• English
  • العربية
  • 中文
  • Français
  • Русский
  • Español

You are here

Director General Calls for Increased Collaboration to Fight Cervical Cancer at IAEA World Cancer Day Event


IAEA Director General Rafael Mariano Grossi gave the opening remarks at the Agency's event to mark World Cancer Day. (Photo: D. Calma/IAEA)

How to best work together to ensure that no woman dies from preventable or treatable cervical cancer was the centre of discussion among human health and radiation medicine experts as well as high-level officials at an IAEA event this morning to mark World Cancer Day.

Around 90% of patients who die from cervical cancer live in low- and middle-income countries. Once diagnosed, cervical cancer can often be treated effectively with radiotherapy, but proper facilities, human resources and other infrastructure are prerequisite to such treatment. 

In his opening remarks at the event, titled Together in the Fight against Cancer, IAEA Director General Rafael Mariano Grossi emphasized the importance of partnerships to improve diagnosis and treatment of cervical cancer.

“Today is an inspiring opportunity,” he said. “I see a community of people here gathered together around a part of our work which connects us in a unique way — caring for others and trying to save lives. We have a chance to put our talent together to do this.”

Mr Grossi spoke of unequal access to potentially life-saving cervical cancer treatment, highlighting disparities between richer and poorer countries. “Cervical cancer is treatable and curable for those living in more developed countries. But in poor countries, a diagnosis is a serious problem,” he said.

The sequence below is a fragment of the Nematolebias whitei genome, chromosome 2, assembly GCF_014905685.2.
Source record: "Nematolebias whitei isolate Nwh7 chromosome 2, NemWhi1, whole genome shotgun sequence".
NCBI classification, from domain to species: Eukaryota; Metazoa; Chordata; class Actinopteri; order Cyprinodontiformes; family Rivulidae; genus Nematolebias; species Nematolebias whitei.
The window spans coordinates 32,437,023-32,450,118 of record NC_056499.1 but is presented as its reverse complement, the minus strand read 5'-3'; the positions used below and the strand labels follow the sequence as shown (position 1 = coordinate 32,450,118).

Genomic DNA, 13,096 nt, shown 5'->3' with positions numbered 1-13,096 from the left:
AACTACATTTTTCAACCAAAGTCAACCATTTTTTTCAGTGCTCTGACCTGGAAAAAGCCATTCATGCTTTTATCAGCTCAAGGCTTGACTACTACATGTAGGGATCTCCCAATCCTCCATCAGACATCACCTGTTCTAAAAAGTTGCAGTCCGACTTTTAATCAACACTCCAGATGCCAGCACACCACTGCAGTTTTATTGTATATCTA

The IAEA supports countries to improve access to nuclear medicine, radiotherapy and dosimetry services. This includes training for various specialists, such as medical physicists and radiation oncologists, along with assistance in setting up radiotherapy facilities and acquiring equipment. 

Mr Grossi highlighted select IAEA efforts to improve global cancer care, such as creating a registry of radiotherapy units around the world and conducting imPACT reviews through the Programme of Action for Cancer Therapy (PACT) to help countries determine their needs regarding cancer care.

While recognizing the importance of these existing efforts, he said that we must do more. “The best way to do more is to partner. Working together will multiply our voices and maximize our efforts."

Prevention and treatment

May Abdel-Wahab, Director of the IAEA Division of Human Health, discussed the prevalence of cervical cancer and best practices for preventing it. “Cervical cancer kills 300 000 women per year, representing 10 deaths every 20 minutes. If they would be the victims of a natural disaster, it would make the headlines and decisions would be taken to tackle it,” she said. The best way to prevent cervical cancer is through HPV vaccines, she added, which can also prevent other types of cancer. 

Abdel-Wahab also spoke of the IAEA’s role in treating cervical cancer. “Over 70% of cervical cancer patients in the developing world require radiotherapy,” she said. “Through the UN Joint Global Programme on Cervical Cancer Prevention and Control, the IAEA works with UN Agencies to support radiotherapy in Member States.”